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Vanishing CHT forests: Some management suggestions

Out of 1.54 million hectares of government managed forests in the (Bangladeshi) country about 0.35 million hectares are hill reserves in the Chittagong Hill Tracts (CHT). The CHT forest once represented high percentage of forest cover associated with richness of flora and fauna. The country’s precious biologically diverse tropical evergreen and semi-evergreen forest of CHT has suffered most from non-sustainable management and illegal timber trade.

On the other hand, another 0.40 million hectares of Un-classed State Forest (USF) exist in CHT under the control of Deputy Commissioner, and this mainly represents habitation of tribal community, where shifting cultivation is regularly practiced. Vast areas of this USF land are already been denuded due mainly to extraction of timber and firewood through royalty permit. However, according to Forest Transit Rules 1973, tribal communities can cut trees and collect firewood from USF for their home consumption only. But theft of wood for commercial purpose is still a threat for the USF.

Depletion of resources and biodiversity
Although trees and plants are the major components in hill forest ecosystem and represent varieties of economic, social and environmental values, but, unfortunately, CHT forest was being traditionally managed for timber production and this tendency has turned the species-rich forest into a species-poor secondary ones.

Apart from the timber production for variety of uses, CHT forest was also associated with many species of bamboos and their extraction was mainly restricted to sustained supply to the Karnaphuli Paper Mills. Along with bamboo, large number of medicinal plants and other minor forest species of economic value also accounted for more than 50% of the country’s need, but their present contribution has alarmingly dwindled and many forest based industries are facing great uncertainty due to serious shortage of raw materials.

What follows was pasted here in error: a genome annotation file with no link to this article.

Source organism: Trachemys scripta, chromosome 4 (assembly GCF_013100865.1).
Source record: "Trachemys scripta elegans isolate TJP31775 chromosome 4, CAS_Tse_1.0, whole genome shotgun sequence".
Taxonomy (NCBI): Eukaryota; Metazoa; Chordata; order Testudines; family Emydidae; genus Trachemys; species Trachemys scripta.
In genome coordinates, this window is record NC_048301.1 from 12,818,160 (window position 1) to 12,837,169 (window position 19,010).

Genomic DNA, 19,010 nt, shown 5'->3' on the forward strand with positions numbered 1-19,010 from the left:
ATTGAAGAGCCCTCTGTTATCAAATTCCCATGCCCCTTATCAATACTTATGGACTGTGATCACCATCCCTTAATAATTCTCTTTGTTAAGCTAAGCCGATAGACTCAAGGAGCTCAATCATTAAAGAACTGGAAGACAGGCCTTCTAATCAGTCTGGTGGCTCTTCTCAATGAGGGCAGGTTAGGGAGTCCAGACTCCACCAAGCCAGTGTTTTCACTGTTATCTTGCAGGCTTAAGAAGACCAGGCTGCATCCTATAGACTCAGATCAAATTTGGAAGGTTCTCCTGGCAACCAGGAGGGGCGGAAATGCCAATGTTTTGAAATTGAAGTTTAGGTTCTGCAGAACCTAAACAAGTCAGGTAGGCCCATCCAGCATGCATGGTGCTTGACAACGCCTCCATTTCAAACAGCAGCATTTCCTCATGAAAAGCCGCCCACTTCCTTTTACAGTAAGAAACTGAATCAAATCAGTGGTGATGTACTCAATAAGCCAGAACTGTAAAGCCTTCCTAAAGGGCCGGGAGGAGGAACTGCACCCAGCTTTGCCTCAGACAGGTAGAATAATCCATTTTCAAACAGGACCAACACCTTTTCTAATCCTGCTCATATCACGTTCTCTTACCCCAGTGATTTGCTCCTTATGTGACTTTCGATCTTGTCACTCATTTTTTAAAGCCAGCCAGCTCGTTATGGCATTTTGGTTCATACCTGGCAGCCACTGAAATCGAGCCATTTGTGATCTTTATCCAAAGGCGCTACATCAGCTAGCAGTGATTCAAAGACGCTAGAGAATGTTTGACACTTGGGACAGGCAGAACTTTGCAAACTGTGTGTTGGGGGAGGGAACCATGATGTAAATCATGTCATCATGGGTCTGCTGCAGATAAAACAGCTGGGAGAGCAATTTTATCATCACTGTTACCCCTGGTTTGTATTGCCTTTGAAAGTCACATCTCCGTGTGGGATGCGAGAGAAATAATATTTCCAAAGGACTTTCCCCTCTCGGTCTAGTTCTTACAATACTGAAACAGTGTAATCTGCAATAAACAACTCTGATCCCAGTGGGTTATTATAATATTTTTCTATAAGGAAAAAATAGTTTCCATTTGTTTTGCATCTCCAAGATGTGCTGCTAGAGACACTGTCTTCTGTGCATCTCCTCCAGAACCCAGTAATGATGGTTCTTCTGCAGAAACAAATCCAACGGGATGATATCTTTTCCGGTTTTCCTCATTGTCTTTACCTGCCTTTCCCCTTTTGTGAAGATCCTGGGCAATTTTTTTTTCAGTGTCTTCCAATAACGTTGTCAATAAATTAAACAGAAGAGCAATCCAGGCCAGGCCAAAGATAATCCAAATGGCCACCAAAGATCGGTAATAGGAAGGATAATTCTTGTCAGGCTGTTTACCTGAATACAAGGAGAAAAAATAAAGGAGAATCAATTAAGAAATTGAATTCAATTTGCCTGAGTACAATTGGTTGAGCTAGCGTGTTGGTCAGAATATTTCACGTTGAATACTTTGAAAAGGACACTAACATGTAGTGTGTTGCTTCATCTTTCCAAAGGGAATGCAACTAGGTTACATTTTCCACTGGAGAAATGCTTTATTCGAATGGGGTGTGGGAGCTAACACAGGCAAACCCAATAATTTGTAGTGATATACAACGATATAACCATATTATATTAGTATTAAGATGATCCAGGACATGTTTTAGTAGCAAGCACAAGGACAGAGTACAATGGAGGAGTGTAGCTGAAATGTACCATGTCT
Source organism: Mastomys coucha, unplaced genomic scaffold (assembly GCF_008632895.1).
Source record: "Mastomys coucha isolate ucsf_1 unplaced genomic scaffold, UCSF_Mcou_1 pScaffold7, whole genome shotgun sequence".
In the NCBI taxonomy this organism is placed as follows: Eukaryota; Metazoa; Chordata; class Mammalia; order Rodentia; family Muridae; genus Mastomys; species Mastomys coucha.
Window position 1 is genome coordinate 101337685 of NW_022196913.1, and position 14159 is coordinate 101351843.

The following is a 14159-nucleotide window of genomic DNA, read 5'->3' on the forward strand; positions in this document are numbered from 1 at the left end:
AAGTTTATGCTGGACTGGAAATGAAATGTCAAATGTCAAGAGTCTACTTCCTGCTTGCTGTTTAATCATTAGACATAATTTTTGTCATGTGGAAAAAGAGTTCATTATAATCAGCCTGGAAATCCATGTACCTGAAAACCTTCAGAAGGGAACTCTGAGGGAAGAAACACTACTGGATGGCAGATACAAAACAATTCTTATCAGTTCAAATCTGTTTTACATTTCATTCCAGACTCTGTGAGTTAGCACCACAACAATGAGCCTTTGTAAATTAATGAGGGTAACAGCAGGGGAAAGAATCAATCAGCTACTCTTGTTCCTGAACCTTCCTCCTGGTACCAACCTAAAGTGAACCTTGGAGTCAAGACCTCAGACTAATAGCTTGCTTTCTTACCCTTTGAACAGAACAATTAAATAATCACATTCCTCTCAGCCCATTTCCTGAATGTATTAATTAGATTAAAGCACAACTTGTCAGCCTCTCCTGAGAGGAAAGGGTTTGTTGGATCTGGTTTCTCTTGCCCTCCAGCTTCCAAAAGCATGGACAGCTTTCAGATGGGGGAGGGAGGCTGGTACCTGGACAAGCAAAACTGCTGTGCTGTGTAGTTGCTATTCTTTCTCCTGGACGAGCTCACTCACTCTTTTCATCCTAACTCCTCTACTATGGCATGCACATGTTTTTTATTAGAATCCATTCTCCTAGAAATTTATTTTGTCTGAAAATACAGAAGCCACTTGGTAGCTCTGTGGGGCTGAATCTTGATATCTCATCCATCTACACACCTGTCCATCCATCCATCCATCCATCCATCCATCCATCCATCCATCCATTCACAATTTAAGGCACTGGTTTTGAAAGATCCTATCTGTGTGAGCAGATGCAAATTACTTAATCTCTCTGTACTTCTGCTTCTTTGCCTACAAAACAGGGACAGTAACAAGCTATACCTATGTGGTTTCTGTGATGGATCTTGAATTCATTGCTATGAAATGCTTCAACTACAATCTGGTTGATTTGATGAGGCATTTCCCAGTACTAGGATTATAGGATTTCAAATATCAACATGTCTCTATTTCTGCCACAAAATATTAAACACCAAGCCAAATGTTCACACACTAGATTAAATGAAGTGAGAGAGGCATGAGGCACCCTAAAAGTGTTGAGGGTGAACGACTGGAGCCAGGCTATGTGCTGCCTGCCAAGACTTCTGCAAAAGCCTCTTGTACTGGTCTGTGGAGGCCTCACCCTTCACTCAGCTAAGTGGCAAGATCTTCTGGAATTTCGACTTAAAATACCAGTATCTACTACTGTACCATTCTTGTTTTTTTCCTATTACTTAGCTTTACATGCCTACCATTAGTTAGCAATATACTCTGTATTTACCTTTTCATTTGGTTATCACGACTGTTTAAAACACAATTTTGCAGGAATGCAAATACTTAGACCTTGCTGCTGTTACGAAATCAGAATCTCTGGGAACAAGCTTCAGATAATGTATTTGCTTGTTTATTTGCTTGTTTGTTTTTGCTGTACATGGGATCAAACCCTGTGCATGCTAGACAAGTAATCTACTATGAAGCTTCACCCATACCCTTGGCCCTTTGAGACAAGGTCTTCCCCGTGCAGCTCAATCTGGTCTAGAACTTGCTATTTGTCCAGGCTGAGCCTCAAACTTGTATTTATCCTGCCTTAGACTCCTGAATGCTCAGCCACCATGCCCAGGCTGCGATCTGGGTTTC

With regard to the species diversity, the old management plan of CHT recorded 204 species of plants, 76 species of mammals and 332 species of birds. However, at present, most of the important tree and plant species including fruits and fodder bearing ones are in a very low abundance and threatened. Conservation status of wildlife is also alarming and many animal and bird species meanwhile have possibly been extinct as discovered by visit of wildlife experts.

Shifting cultivation and denudation
Due to excessive practice of shifting cultivation in the USF land, forest cover and fertility of the soil had drastically reduced and this practice nowadays has moved progressively to the vast areas of national forest reserve. Thus it poses threat of additional burden for the management. For example, in Bagaihat and Kassalong forest of the north hill tracts, illegal settlement and encroachment deserve special concern. Improper supervision of the field staff and their security in such areas are a prime factor for failure to stop the denudation and encroachment. In fact, instead of having vast areas of USF land, controlled by district civil administration, encroachment upon and Jhum cultivation in the dense reserve forest cannot be allowed in keeping with watershed and ecosystem function of the hills.

Faulty management
Whatever the reasons put forward for deforestation and biodiversity loss in the CHT, the “clear-felling” introduced in the hills, in which all mature trees in a single operation are removed, is primarily responsible for eroding biodiversity to a large extent. By contrast, in the ‘selective’ management system practiced elsewhere, in which only a few large commercial trees are felled with care, and tree species diversity and structure of the residual stands remain intact, and wild animals and birds are also not threatened.

Extensive canopy opening in the CHT forest followed by clear-felling not only encouraged secondary pioneers (undesirable species) to occupy the forest floor but ultimately its ecosystem has become severely degraded with accelerated soil erosion and siltation in its rivers and streams. It is widely admitted that the clear-felling management system in the hills have no ecological basis and the damage is unrecoverable as tropical ecosystem is complex and fragile.